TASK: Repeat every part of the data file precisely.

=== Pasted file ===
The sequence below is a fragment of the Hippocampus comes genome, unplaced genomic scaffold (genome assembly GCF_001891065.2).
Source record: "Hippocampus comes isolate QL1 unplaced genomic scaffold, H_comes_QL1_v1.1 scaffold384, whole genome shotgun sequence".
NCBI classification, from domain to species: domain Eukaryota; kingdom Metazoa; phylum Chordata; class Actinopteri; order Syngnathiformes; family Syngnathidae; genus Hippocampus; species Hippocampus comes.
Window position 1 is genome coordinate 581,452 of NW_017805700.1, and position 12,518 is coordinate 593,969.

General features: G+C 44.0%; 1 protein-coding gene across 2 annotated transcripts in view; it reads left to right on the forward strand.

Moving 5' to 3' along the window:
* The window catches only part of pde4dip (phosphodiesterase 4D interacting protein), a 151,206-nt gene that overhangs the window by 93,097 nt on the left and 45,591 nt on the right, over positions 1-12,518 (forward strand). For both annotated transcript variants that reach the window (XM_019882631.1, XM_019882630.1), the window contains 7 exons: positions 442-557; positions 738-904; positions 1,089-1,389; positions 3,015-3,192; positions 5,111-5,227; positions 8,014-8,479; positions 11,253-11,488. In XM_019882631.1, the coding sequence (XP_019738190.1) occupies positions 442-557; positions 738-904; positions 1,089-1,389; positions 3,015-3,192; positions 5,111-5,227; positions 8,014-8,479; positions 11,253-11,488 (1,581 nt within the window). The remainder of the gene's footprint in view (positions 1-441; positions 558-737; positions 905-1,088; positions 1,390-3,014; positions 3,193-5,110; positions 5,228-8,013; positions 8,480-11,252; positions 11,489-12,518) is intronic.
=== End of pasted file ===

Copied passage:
The sequence below is a fragment of the Hippocampus comes genome, unplaced genomic scaffold (genome assembly GCF_001891065.2).
Source record: "Hippocampus comes isolate QL1 unplaced genomic scaffold, H_comes_QL1_v1.1 scaffold384, whole genome shotgun sequence".
NCBI classification, from domain to species: domain Eukaryota; kingdom Metazoa; phylum Chordata; class Actinopteri; order Syngnathiformes; family Syngnathidae; genus Hippocampus; species Hippocampus comes.
Window position 1 is genome coordinate 581,452 of NW_017805700.1, and position 12,518 is coordinate 593,969.

General features: G+C 44.0%; 1 protein-coding gene across 2 annotated transcripts in view; it reads left to right on the forward strand.

Moving 5' to 3' along the window:
* The window catches only part of pde4dip (phosphodiesterase 4D interacting protein), a 151,206-nt gene that overhangs the window by 93,097 nt on the left and 45,591 nt on the right, over positions 1-12,518 (forward strand). For both annotated transcript variants that reach the window (XM_019882631.1, XM_019882630.1), the window contains 7 exons: positions 442-557; positions 738-904; positions 1,089-1,389; positions 3,015-3,192; positions 5,111-5,227; positions 8,014-8,479; positions 11,253-11,488. In XM_019882631.1, the coding sequence (XP_019738190.1) occupies positions 442-557; positions 738-904; positions 1,089-1,389; positions 3,015-3,192; positions 5,111-5,227; positions 8,014-8,479; positions 11,253-11,488 (1,581 nt within the window). The remainder of the gene's footprint in view (positions 1-441; positions 558-737; positions 905-1,088; positions 1,390-3,014; positions 3,193-5,110; positions 5,228-8,013; positions 8,480-11,252; positions 11,489-12,518) is intronic.